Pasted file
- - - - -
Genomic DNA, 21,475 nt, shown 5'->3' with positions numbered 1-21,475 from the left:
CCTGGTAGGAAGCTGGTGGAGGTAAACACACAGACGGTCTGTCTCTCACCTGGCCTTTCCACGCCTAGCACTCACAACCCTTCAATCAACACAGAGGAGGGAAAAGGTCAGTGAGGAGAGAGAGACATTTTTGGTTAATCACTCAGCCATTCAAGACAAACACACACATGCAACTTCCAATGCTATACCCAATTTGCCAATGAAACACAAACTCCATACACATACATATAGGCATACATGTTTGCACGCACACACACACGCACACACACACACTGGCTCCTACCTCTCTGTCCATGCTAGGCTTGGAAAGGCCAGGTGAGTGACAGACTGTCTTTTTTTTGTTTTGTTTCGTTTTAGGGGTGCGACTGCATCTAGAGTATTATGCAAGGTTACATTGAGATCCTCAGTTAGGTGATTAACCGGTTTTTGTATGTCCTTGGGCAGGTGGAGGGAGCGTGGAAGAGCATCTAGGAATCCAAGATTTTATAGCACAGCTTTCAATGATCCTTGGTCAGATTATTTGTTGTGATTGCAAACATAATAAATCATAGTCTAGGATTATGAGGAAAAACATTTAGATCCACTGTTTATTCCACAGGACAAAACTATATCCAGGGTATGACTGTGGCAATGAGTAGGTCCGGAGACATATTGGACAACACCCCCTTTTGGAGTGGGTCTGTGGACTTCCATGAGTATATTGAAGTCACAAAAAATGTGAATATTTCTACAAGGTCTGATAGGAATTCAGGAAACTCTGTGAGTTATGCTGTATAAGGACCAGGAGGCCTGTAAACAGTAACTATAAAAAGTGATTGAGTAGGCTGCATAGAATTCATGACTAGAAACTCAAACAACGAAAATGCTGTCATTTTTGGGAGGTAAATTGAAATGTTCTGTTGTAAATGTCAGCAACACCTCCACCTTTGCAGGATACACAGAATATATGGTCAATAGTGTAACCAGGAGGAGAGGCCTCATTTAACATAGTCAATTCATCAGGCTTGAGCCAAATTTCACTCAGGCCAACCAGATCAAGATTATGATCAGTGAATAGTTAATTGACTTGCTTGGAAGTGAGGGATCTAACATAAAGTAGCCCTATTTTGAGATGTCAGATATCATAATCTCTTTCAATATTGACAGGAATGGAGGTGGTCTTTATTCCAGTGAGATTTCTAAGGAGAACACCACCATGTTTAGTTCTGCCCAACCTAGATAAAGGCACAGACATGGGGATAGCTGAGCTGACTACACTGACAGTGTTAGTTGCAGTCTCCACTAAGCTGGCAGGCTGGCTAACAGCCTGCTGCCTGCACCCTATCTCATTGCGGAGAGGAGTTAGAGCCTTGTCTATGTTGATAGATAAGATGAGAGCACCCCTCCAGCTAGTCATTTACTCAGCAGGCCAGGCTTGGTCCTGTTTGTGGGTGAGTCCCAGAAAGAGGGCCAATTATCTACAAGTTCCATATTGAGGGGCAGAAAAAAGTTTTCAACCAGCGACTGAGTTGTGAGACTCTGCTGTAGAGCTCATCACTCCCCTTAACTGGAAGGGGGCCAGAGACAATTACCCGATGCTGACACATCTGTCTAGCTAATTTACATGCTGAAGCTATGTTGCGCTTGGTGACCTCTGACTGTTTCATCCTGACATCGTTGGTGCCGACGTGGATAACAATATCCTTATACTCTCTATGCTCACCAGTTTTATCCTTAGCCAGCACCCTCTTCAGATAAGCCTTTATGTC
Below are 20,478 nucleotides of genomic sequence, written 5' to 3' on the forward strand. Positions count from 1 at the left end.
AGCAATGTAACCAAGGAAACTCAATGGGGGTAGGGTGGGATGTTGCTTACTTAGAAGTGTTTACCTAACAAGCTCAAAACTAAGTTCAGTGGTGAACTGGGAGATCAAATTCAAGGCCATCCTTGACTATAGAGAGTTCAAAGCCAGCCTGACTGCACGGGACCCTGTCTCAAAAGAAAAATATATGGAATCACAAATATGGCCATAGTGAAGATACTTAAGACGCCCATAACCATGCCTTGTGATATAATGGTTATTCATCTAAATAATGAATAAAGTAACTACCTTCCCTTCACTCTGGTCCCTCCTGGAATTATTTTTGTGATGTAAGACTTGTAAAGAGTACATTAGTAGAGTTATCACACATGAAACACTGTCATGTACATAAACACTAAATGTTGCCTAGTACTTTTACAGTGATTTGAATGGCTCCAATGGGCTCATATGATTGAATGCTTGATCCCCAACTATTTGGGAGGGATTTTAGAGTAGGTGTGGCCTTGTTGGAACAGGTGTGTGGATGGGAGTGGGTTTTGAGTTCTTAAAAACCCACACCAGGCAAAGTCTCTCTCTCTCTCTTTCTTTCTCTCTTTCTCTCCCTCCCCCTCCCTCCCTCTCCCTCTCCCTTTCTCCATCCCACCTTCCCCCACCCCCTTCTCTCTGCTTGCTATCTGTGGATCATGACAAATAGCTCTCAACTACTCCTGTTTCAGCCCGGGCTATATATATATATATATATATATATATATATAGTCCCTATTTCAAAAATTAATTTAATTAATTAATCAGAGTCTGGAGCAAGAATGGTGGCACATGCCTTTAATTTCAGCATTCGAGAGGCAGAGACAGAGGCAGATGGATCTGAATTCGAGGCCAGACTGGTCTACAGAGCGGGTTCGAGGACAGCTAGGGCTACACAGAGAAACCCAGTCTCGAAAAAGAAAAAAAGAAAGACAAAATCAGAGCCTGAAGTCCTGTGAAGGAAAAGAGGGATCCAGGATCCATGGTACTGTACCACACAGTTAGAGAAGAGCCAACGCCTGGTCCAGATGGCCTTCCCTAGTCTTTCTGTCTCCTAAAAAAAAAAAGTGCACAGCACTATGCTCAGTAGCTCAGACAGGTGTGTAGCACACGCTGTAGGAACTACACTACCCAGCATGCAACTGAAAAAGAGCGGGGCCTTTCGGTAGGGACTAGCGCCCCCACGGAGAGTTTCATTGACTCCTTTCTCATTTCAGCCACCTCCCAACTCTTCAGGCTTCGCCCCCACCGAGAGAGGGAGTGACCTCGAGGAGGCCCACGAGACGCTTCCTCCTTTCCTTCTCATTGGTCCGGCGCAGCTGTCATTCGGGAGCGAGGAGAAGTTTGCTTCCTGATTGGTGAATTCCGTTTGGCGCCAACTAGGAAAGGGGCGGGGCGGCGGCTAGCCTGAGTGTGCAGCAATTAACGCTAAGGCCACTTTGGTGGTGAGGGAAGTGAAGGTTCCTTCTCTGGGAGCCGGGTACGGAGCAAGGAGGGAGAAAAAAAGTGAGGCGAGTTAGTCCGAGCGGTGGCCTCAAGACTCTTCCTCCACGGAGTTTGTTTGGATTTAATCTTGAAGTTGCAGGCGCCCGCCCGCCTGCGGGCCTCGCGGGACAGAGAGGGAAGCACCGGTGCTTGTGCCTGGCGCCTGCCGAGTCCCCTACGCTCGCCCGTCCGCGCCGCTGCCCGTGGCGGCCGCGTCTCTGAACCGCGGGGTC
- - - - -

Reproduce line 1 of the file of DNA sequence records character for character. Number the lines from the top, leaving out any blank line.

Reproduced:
Genomic DNA, 21,475 nt, shown 5'->3' with positions numbered 1-21,475 from the left: